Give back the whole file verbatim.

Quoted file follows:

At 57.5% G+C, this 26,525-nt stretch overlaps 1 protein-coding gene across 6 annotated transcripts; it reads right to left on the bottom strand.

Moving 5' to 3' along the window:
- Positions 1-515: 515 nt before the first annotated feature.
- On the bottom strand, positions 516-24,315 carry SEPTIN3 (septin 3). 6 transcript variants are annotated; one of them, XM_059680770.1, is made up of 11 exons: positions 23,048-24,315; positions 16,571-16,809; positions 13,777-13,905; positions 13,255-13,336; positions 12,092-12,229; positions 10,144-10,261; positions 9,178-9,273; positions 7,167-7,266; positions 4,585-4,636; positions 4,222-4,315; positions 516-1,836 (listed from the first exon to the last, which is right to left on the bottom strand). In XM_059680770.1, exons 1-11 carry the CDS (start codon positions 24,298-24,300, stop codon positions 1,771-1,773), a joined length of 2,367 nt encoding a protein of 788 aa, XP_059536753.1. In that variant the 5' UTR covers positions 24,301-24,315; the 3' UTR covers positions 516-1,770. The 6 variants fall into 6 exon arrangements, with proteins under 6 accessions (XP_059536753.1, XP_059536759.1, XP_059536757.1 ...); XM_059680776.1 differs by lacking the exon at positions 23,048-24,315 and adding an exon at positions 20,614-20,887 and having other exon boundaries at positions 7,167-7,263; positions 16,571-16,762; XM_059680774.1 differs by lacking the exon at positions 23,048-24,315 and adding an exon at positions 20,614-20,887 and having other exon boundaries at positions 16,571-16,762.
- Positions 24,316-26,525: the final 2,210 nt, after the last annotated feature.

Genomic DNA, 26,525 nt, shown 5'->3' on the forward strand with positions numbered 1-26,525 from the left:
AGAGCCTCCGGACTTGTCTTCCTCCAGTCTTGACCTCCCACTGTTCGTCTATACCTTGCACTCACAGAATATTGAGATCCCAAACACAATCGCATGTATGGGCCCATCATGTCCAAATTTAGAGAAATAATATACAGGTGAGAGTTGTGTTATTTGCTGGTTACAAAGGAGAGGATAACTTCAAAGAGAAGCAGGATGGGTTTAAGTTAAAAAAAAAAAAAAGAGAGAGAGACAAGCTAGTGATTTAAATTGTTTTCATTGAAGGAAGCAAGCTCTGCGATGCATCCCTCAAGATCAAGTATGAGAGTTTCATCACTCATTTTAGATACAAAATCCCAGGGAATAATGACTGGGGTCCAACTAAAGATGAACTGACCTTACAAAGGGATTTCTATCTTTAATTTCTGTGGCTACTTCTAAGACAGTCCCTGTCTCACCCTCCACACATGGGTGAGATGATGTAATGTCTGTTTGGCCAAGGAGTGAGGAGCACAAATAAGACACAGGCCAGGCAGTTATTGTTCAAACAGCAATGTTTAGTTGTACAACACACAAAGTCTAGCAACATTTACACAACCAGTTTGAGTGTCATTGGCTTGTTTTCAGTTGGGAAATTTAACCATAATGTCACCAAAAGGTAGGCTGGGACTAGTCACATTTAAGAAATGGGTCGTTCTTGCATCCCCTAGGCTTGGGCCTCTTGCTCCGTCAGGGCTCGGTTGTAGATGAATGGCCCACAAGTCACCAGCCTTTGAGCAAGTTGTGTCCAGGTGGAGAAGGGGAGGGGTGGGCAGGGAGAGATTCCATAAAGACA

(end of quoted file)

At 57.5% G+C, this 26,525-nt stretch overlaps 1 protein-coding gene across 6 annotated transcripts; it reads right to left on the bottom strand.

Moving 5' to 3' along the window:
- Positions 1-515: 515 nt before the first annotated feature.
- On the bottom strand, positions 516-24,315 carry SEPTIN3 (septin 3). 6 transcript variants are annotated; one of them, XM_059680770.1, is made up of 11 exons: positions 23,048-24,315; positions 16,571-16,809; positions 13,777-13,905; positions 13,255-13,336; positions 12,092-12,229; positions 10,144-10,261; positions 9,178-9,273; positions 7,167-7,266; positions 4,585-4,636; positions 4,222-4,315; positions 516-1,836 (listed from the first exon to the last, which is right to left on the bottom strand). In XM_059680770.1, exons 1-11 carry the CDS (start codon positions 24,298-24,300, stop codon positions 1,771-1,773), a joined length of 2,367 nt encoding a protein of 788 aa, XP_059536753.1. In that variant the 5' UTR covers positions 24,301-24,315; the 3' UTR covers positions 516-1,770. The 6 variants fall into 6 exon arrangements, with proteins under 6 accessions (XP_059536753.1, XP_059536759.1, XP_059536757.1 ...); XM_059680776.1 differs by lacking the exon at positions 23,048-24,315 and adding an exon at positions 20,614-20,887 and having other exon boundaries at positions 7,167-7,263; positions 16,571-16,762; XM_059680774.1 differs by lacking the exon at positions 23,048-24,315 and adding an exon at positions 20,614-20,887 and having other exon boundaries at positions 16,571-16,762.
- Positions 24,316-26,525: the final 2,210 nt, after the last annotated feature.

Genomic DNA, 26,525 nt, shown 5'->3' on the forward strand with positions numbered 1-26,525 from the left:
AGAGCCTCCGGACTTGTCTTCCTCCAGTCTTGACCTCCCACTGTTCGTCTATACCTTGCACTCACAGAATATTGAGATCCCAAACACAATCGCATGTATGGGCCCATCATGTCCAAATTTAGAGAAATAATATACAGGTGAGAGTTGTGTTATTTGCTGGTTACAAAGGAGAGGATAACTTCAAAGAGAAGCAGGATGGGTTTAAGTTAAAAAAAAAAAAAAGAGAGAGAGACAAGCTAGTGATTTAAATTGTTTTCATTGAAGGAAGCAAGCTCTGCGATGCATCCCTCAAGATCAAGTATGAGAGTTTCATCACTCATTTTAGATACAAAATCCCAGGGAATAATGACTGGGGTCCAACTAAAGATGAACTGACCTTACAAAGGGATTTCTATCTTTAATTTCTGTGGCTACTTCTAAGACAGTCCCTGTCTCACCCTCCACACATGGGTGAGATGATGTAATGTCTGTTTGGCCAAGGAGTGAGGAGCACAAATAAGACACAGGCCAGGCAGTTATTGTTCAAACAGCAATGTTTAGTTGTACAACACACAAAGTCTAGCAACATTTACACAACCAGTTTGAGTGTCATTGGCTTGTTTTCAGTTGGGAAATTTAACCATAATGTCACCAAAAGGTAGGCTGGGACTAGTCACATTTAAGAAATGGGTCGTTCTTGCATCCCCTAGGCTTGGGCCTCTTGCTCCGTCAGGGCTCGGTTGTAGATGAATGGCCCACAAGTCACCAGCCTTTGAGCAAGTTGTGTCCAGGTGGAGAAGGGGAGGGGTGGGCAGGGAGAGATTCCATAAAGACA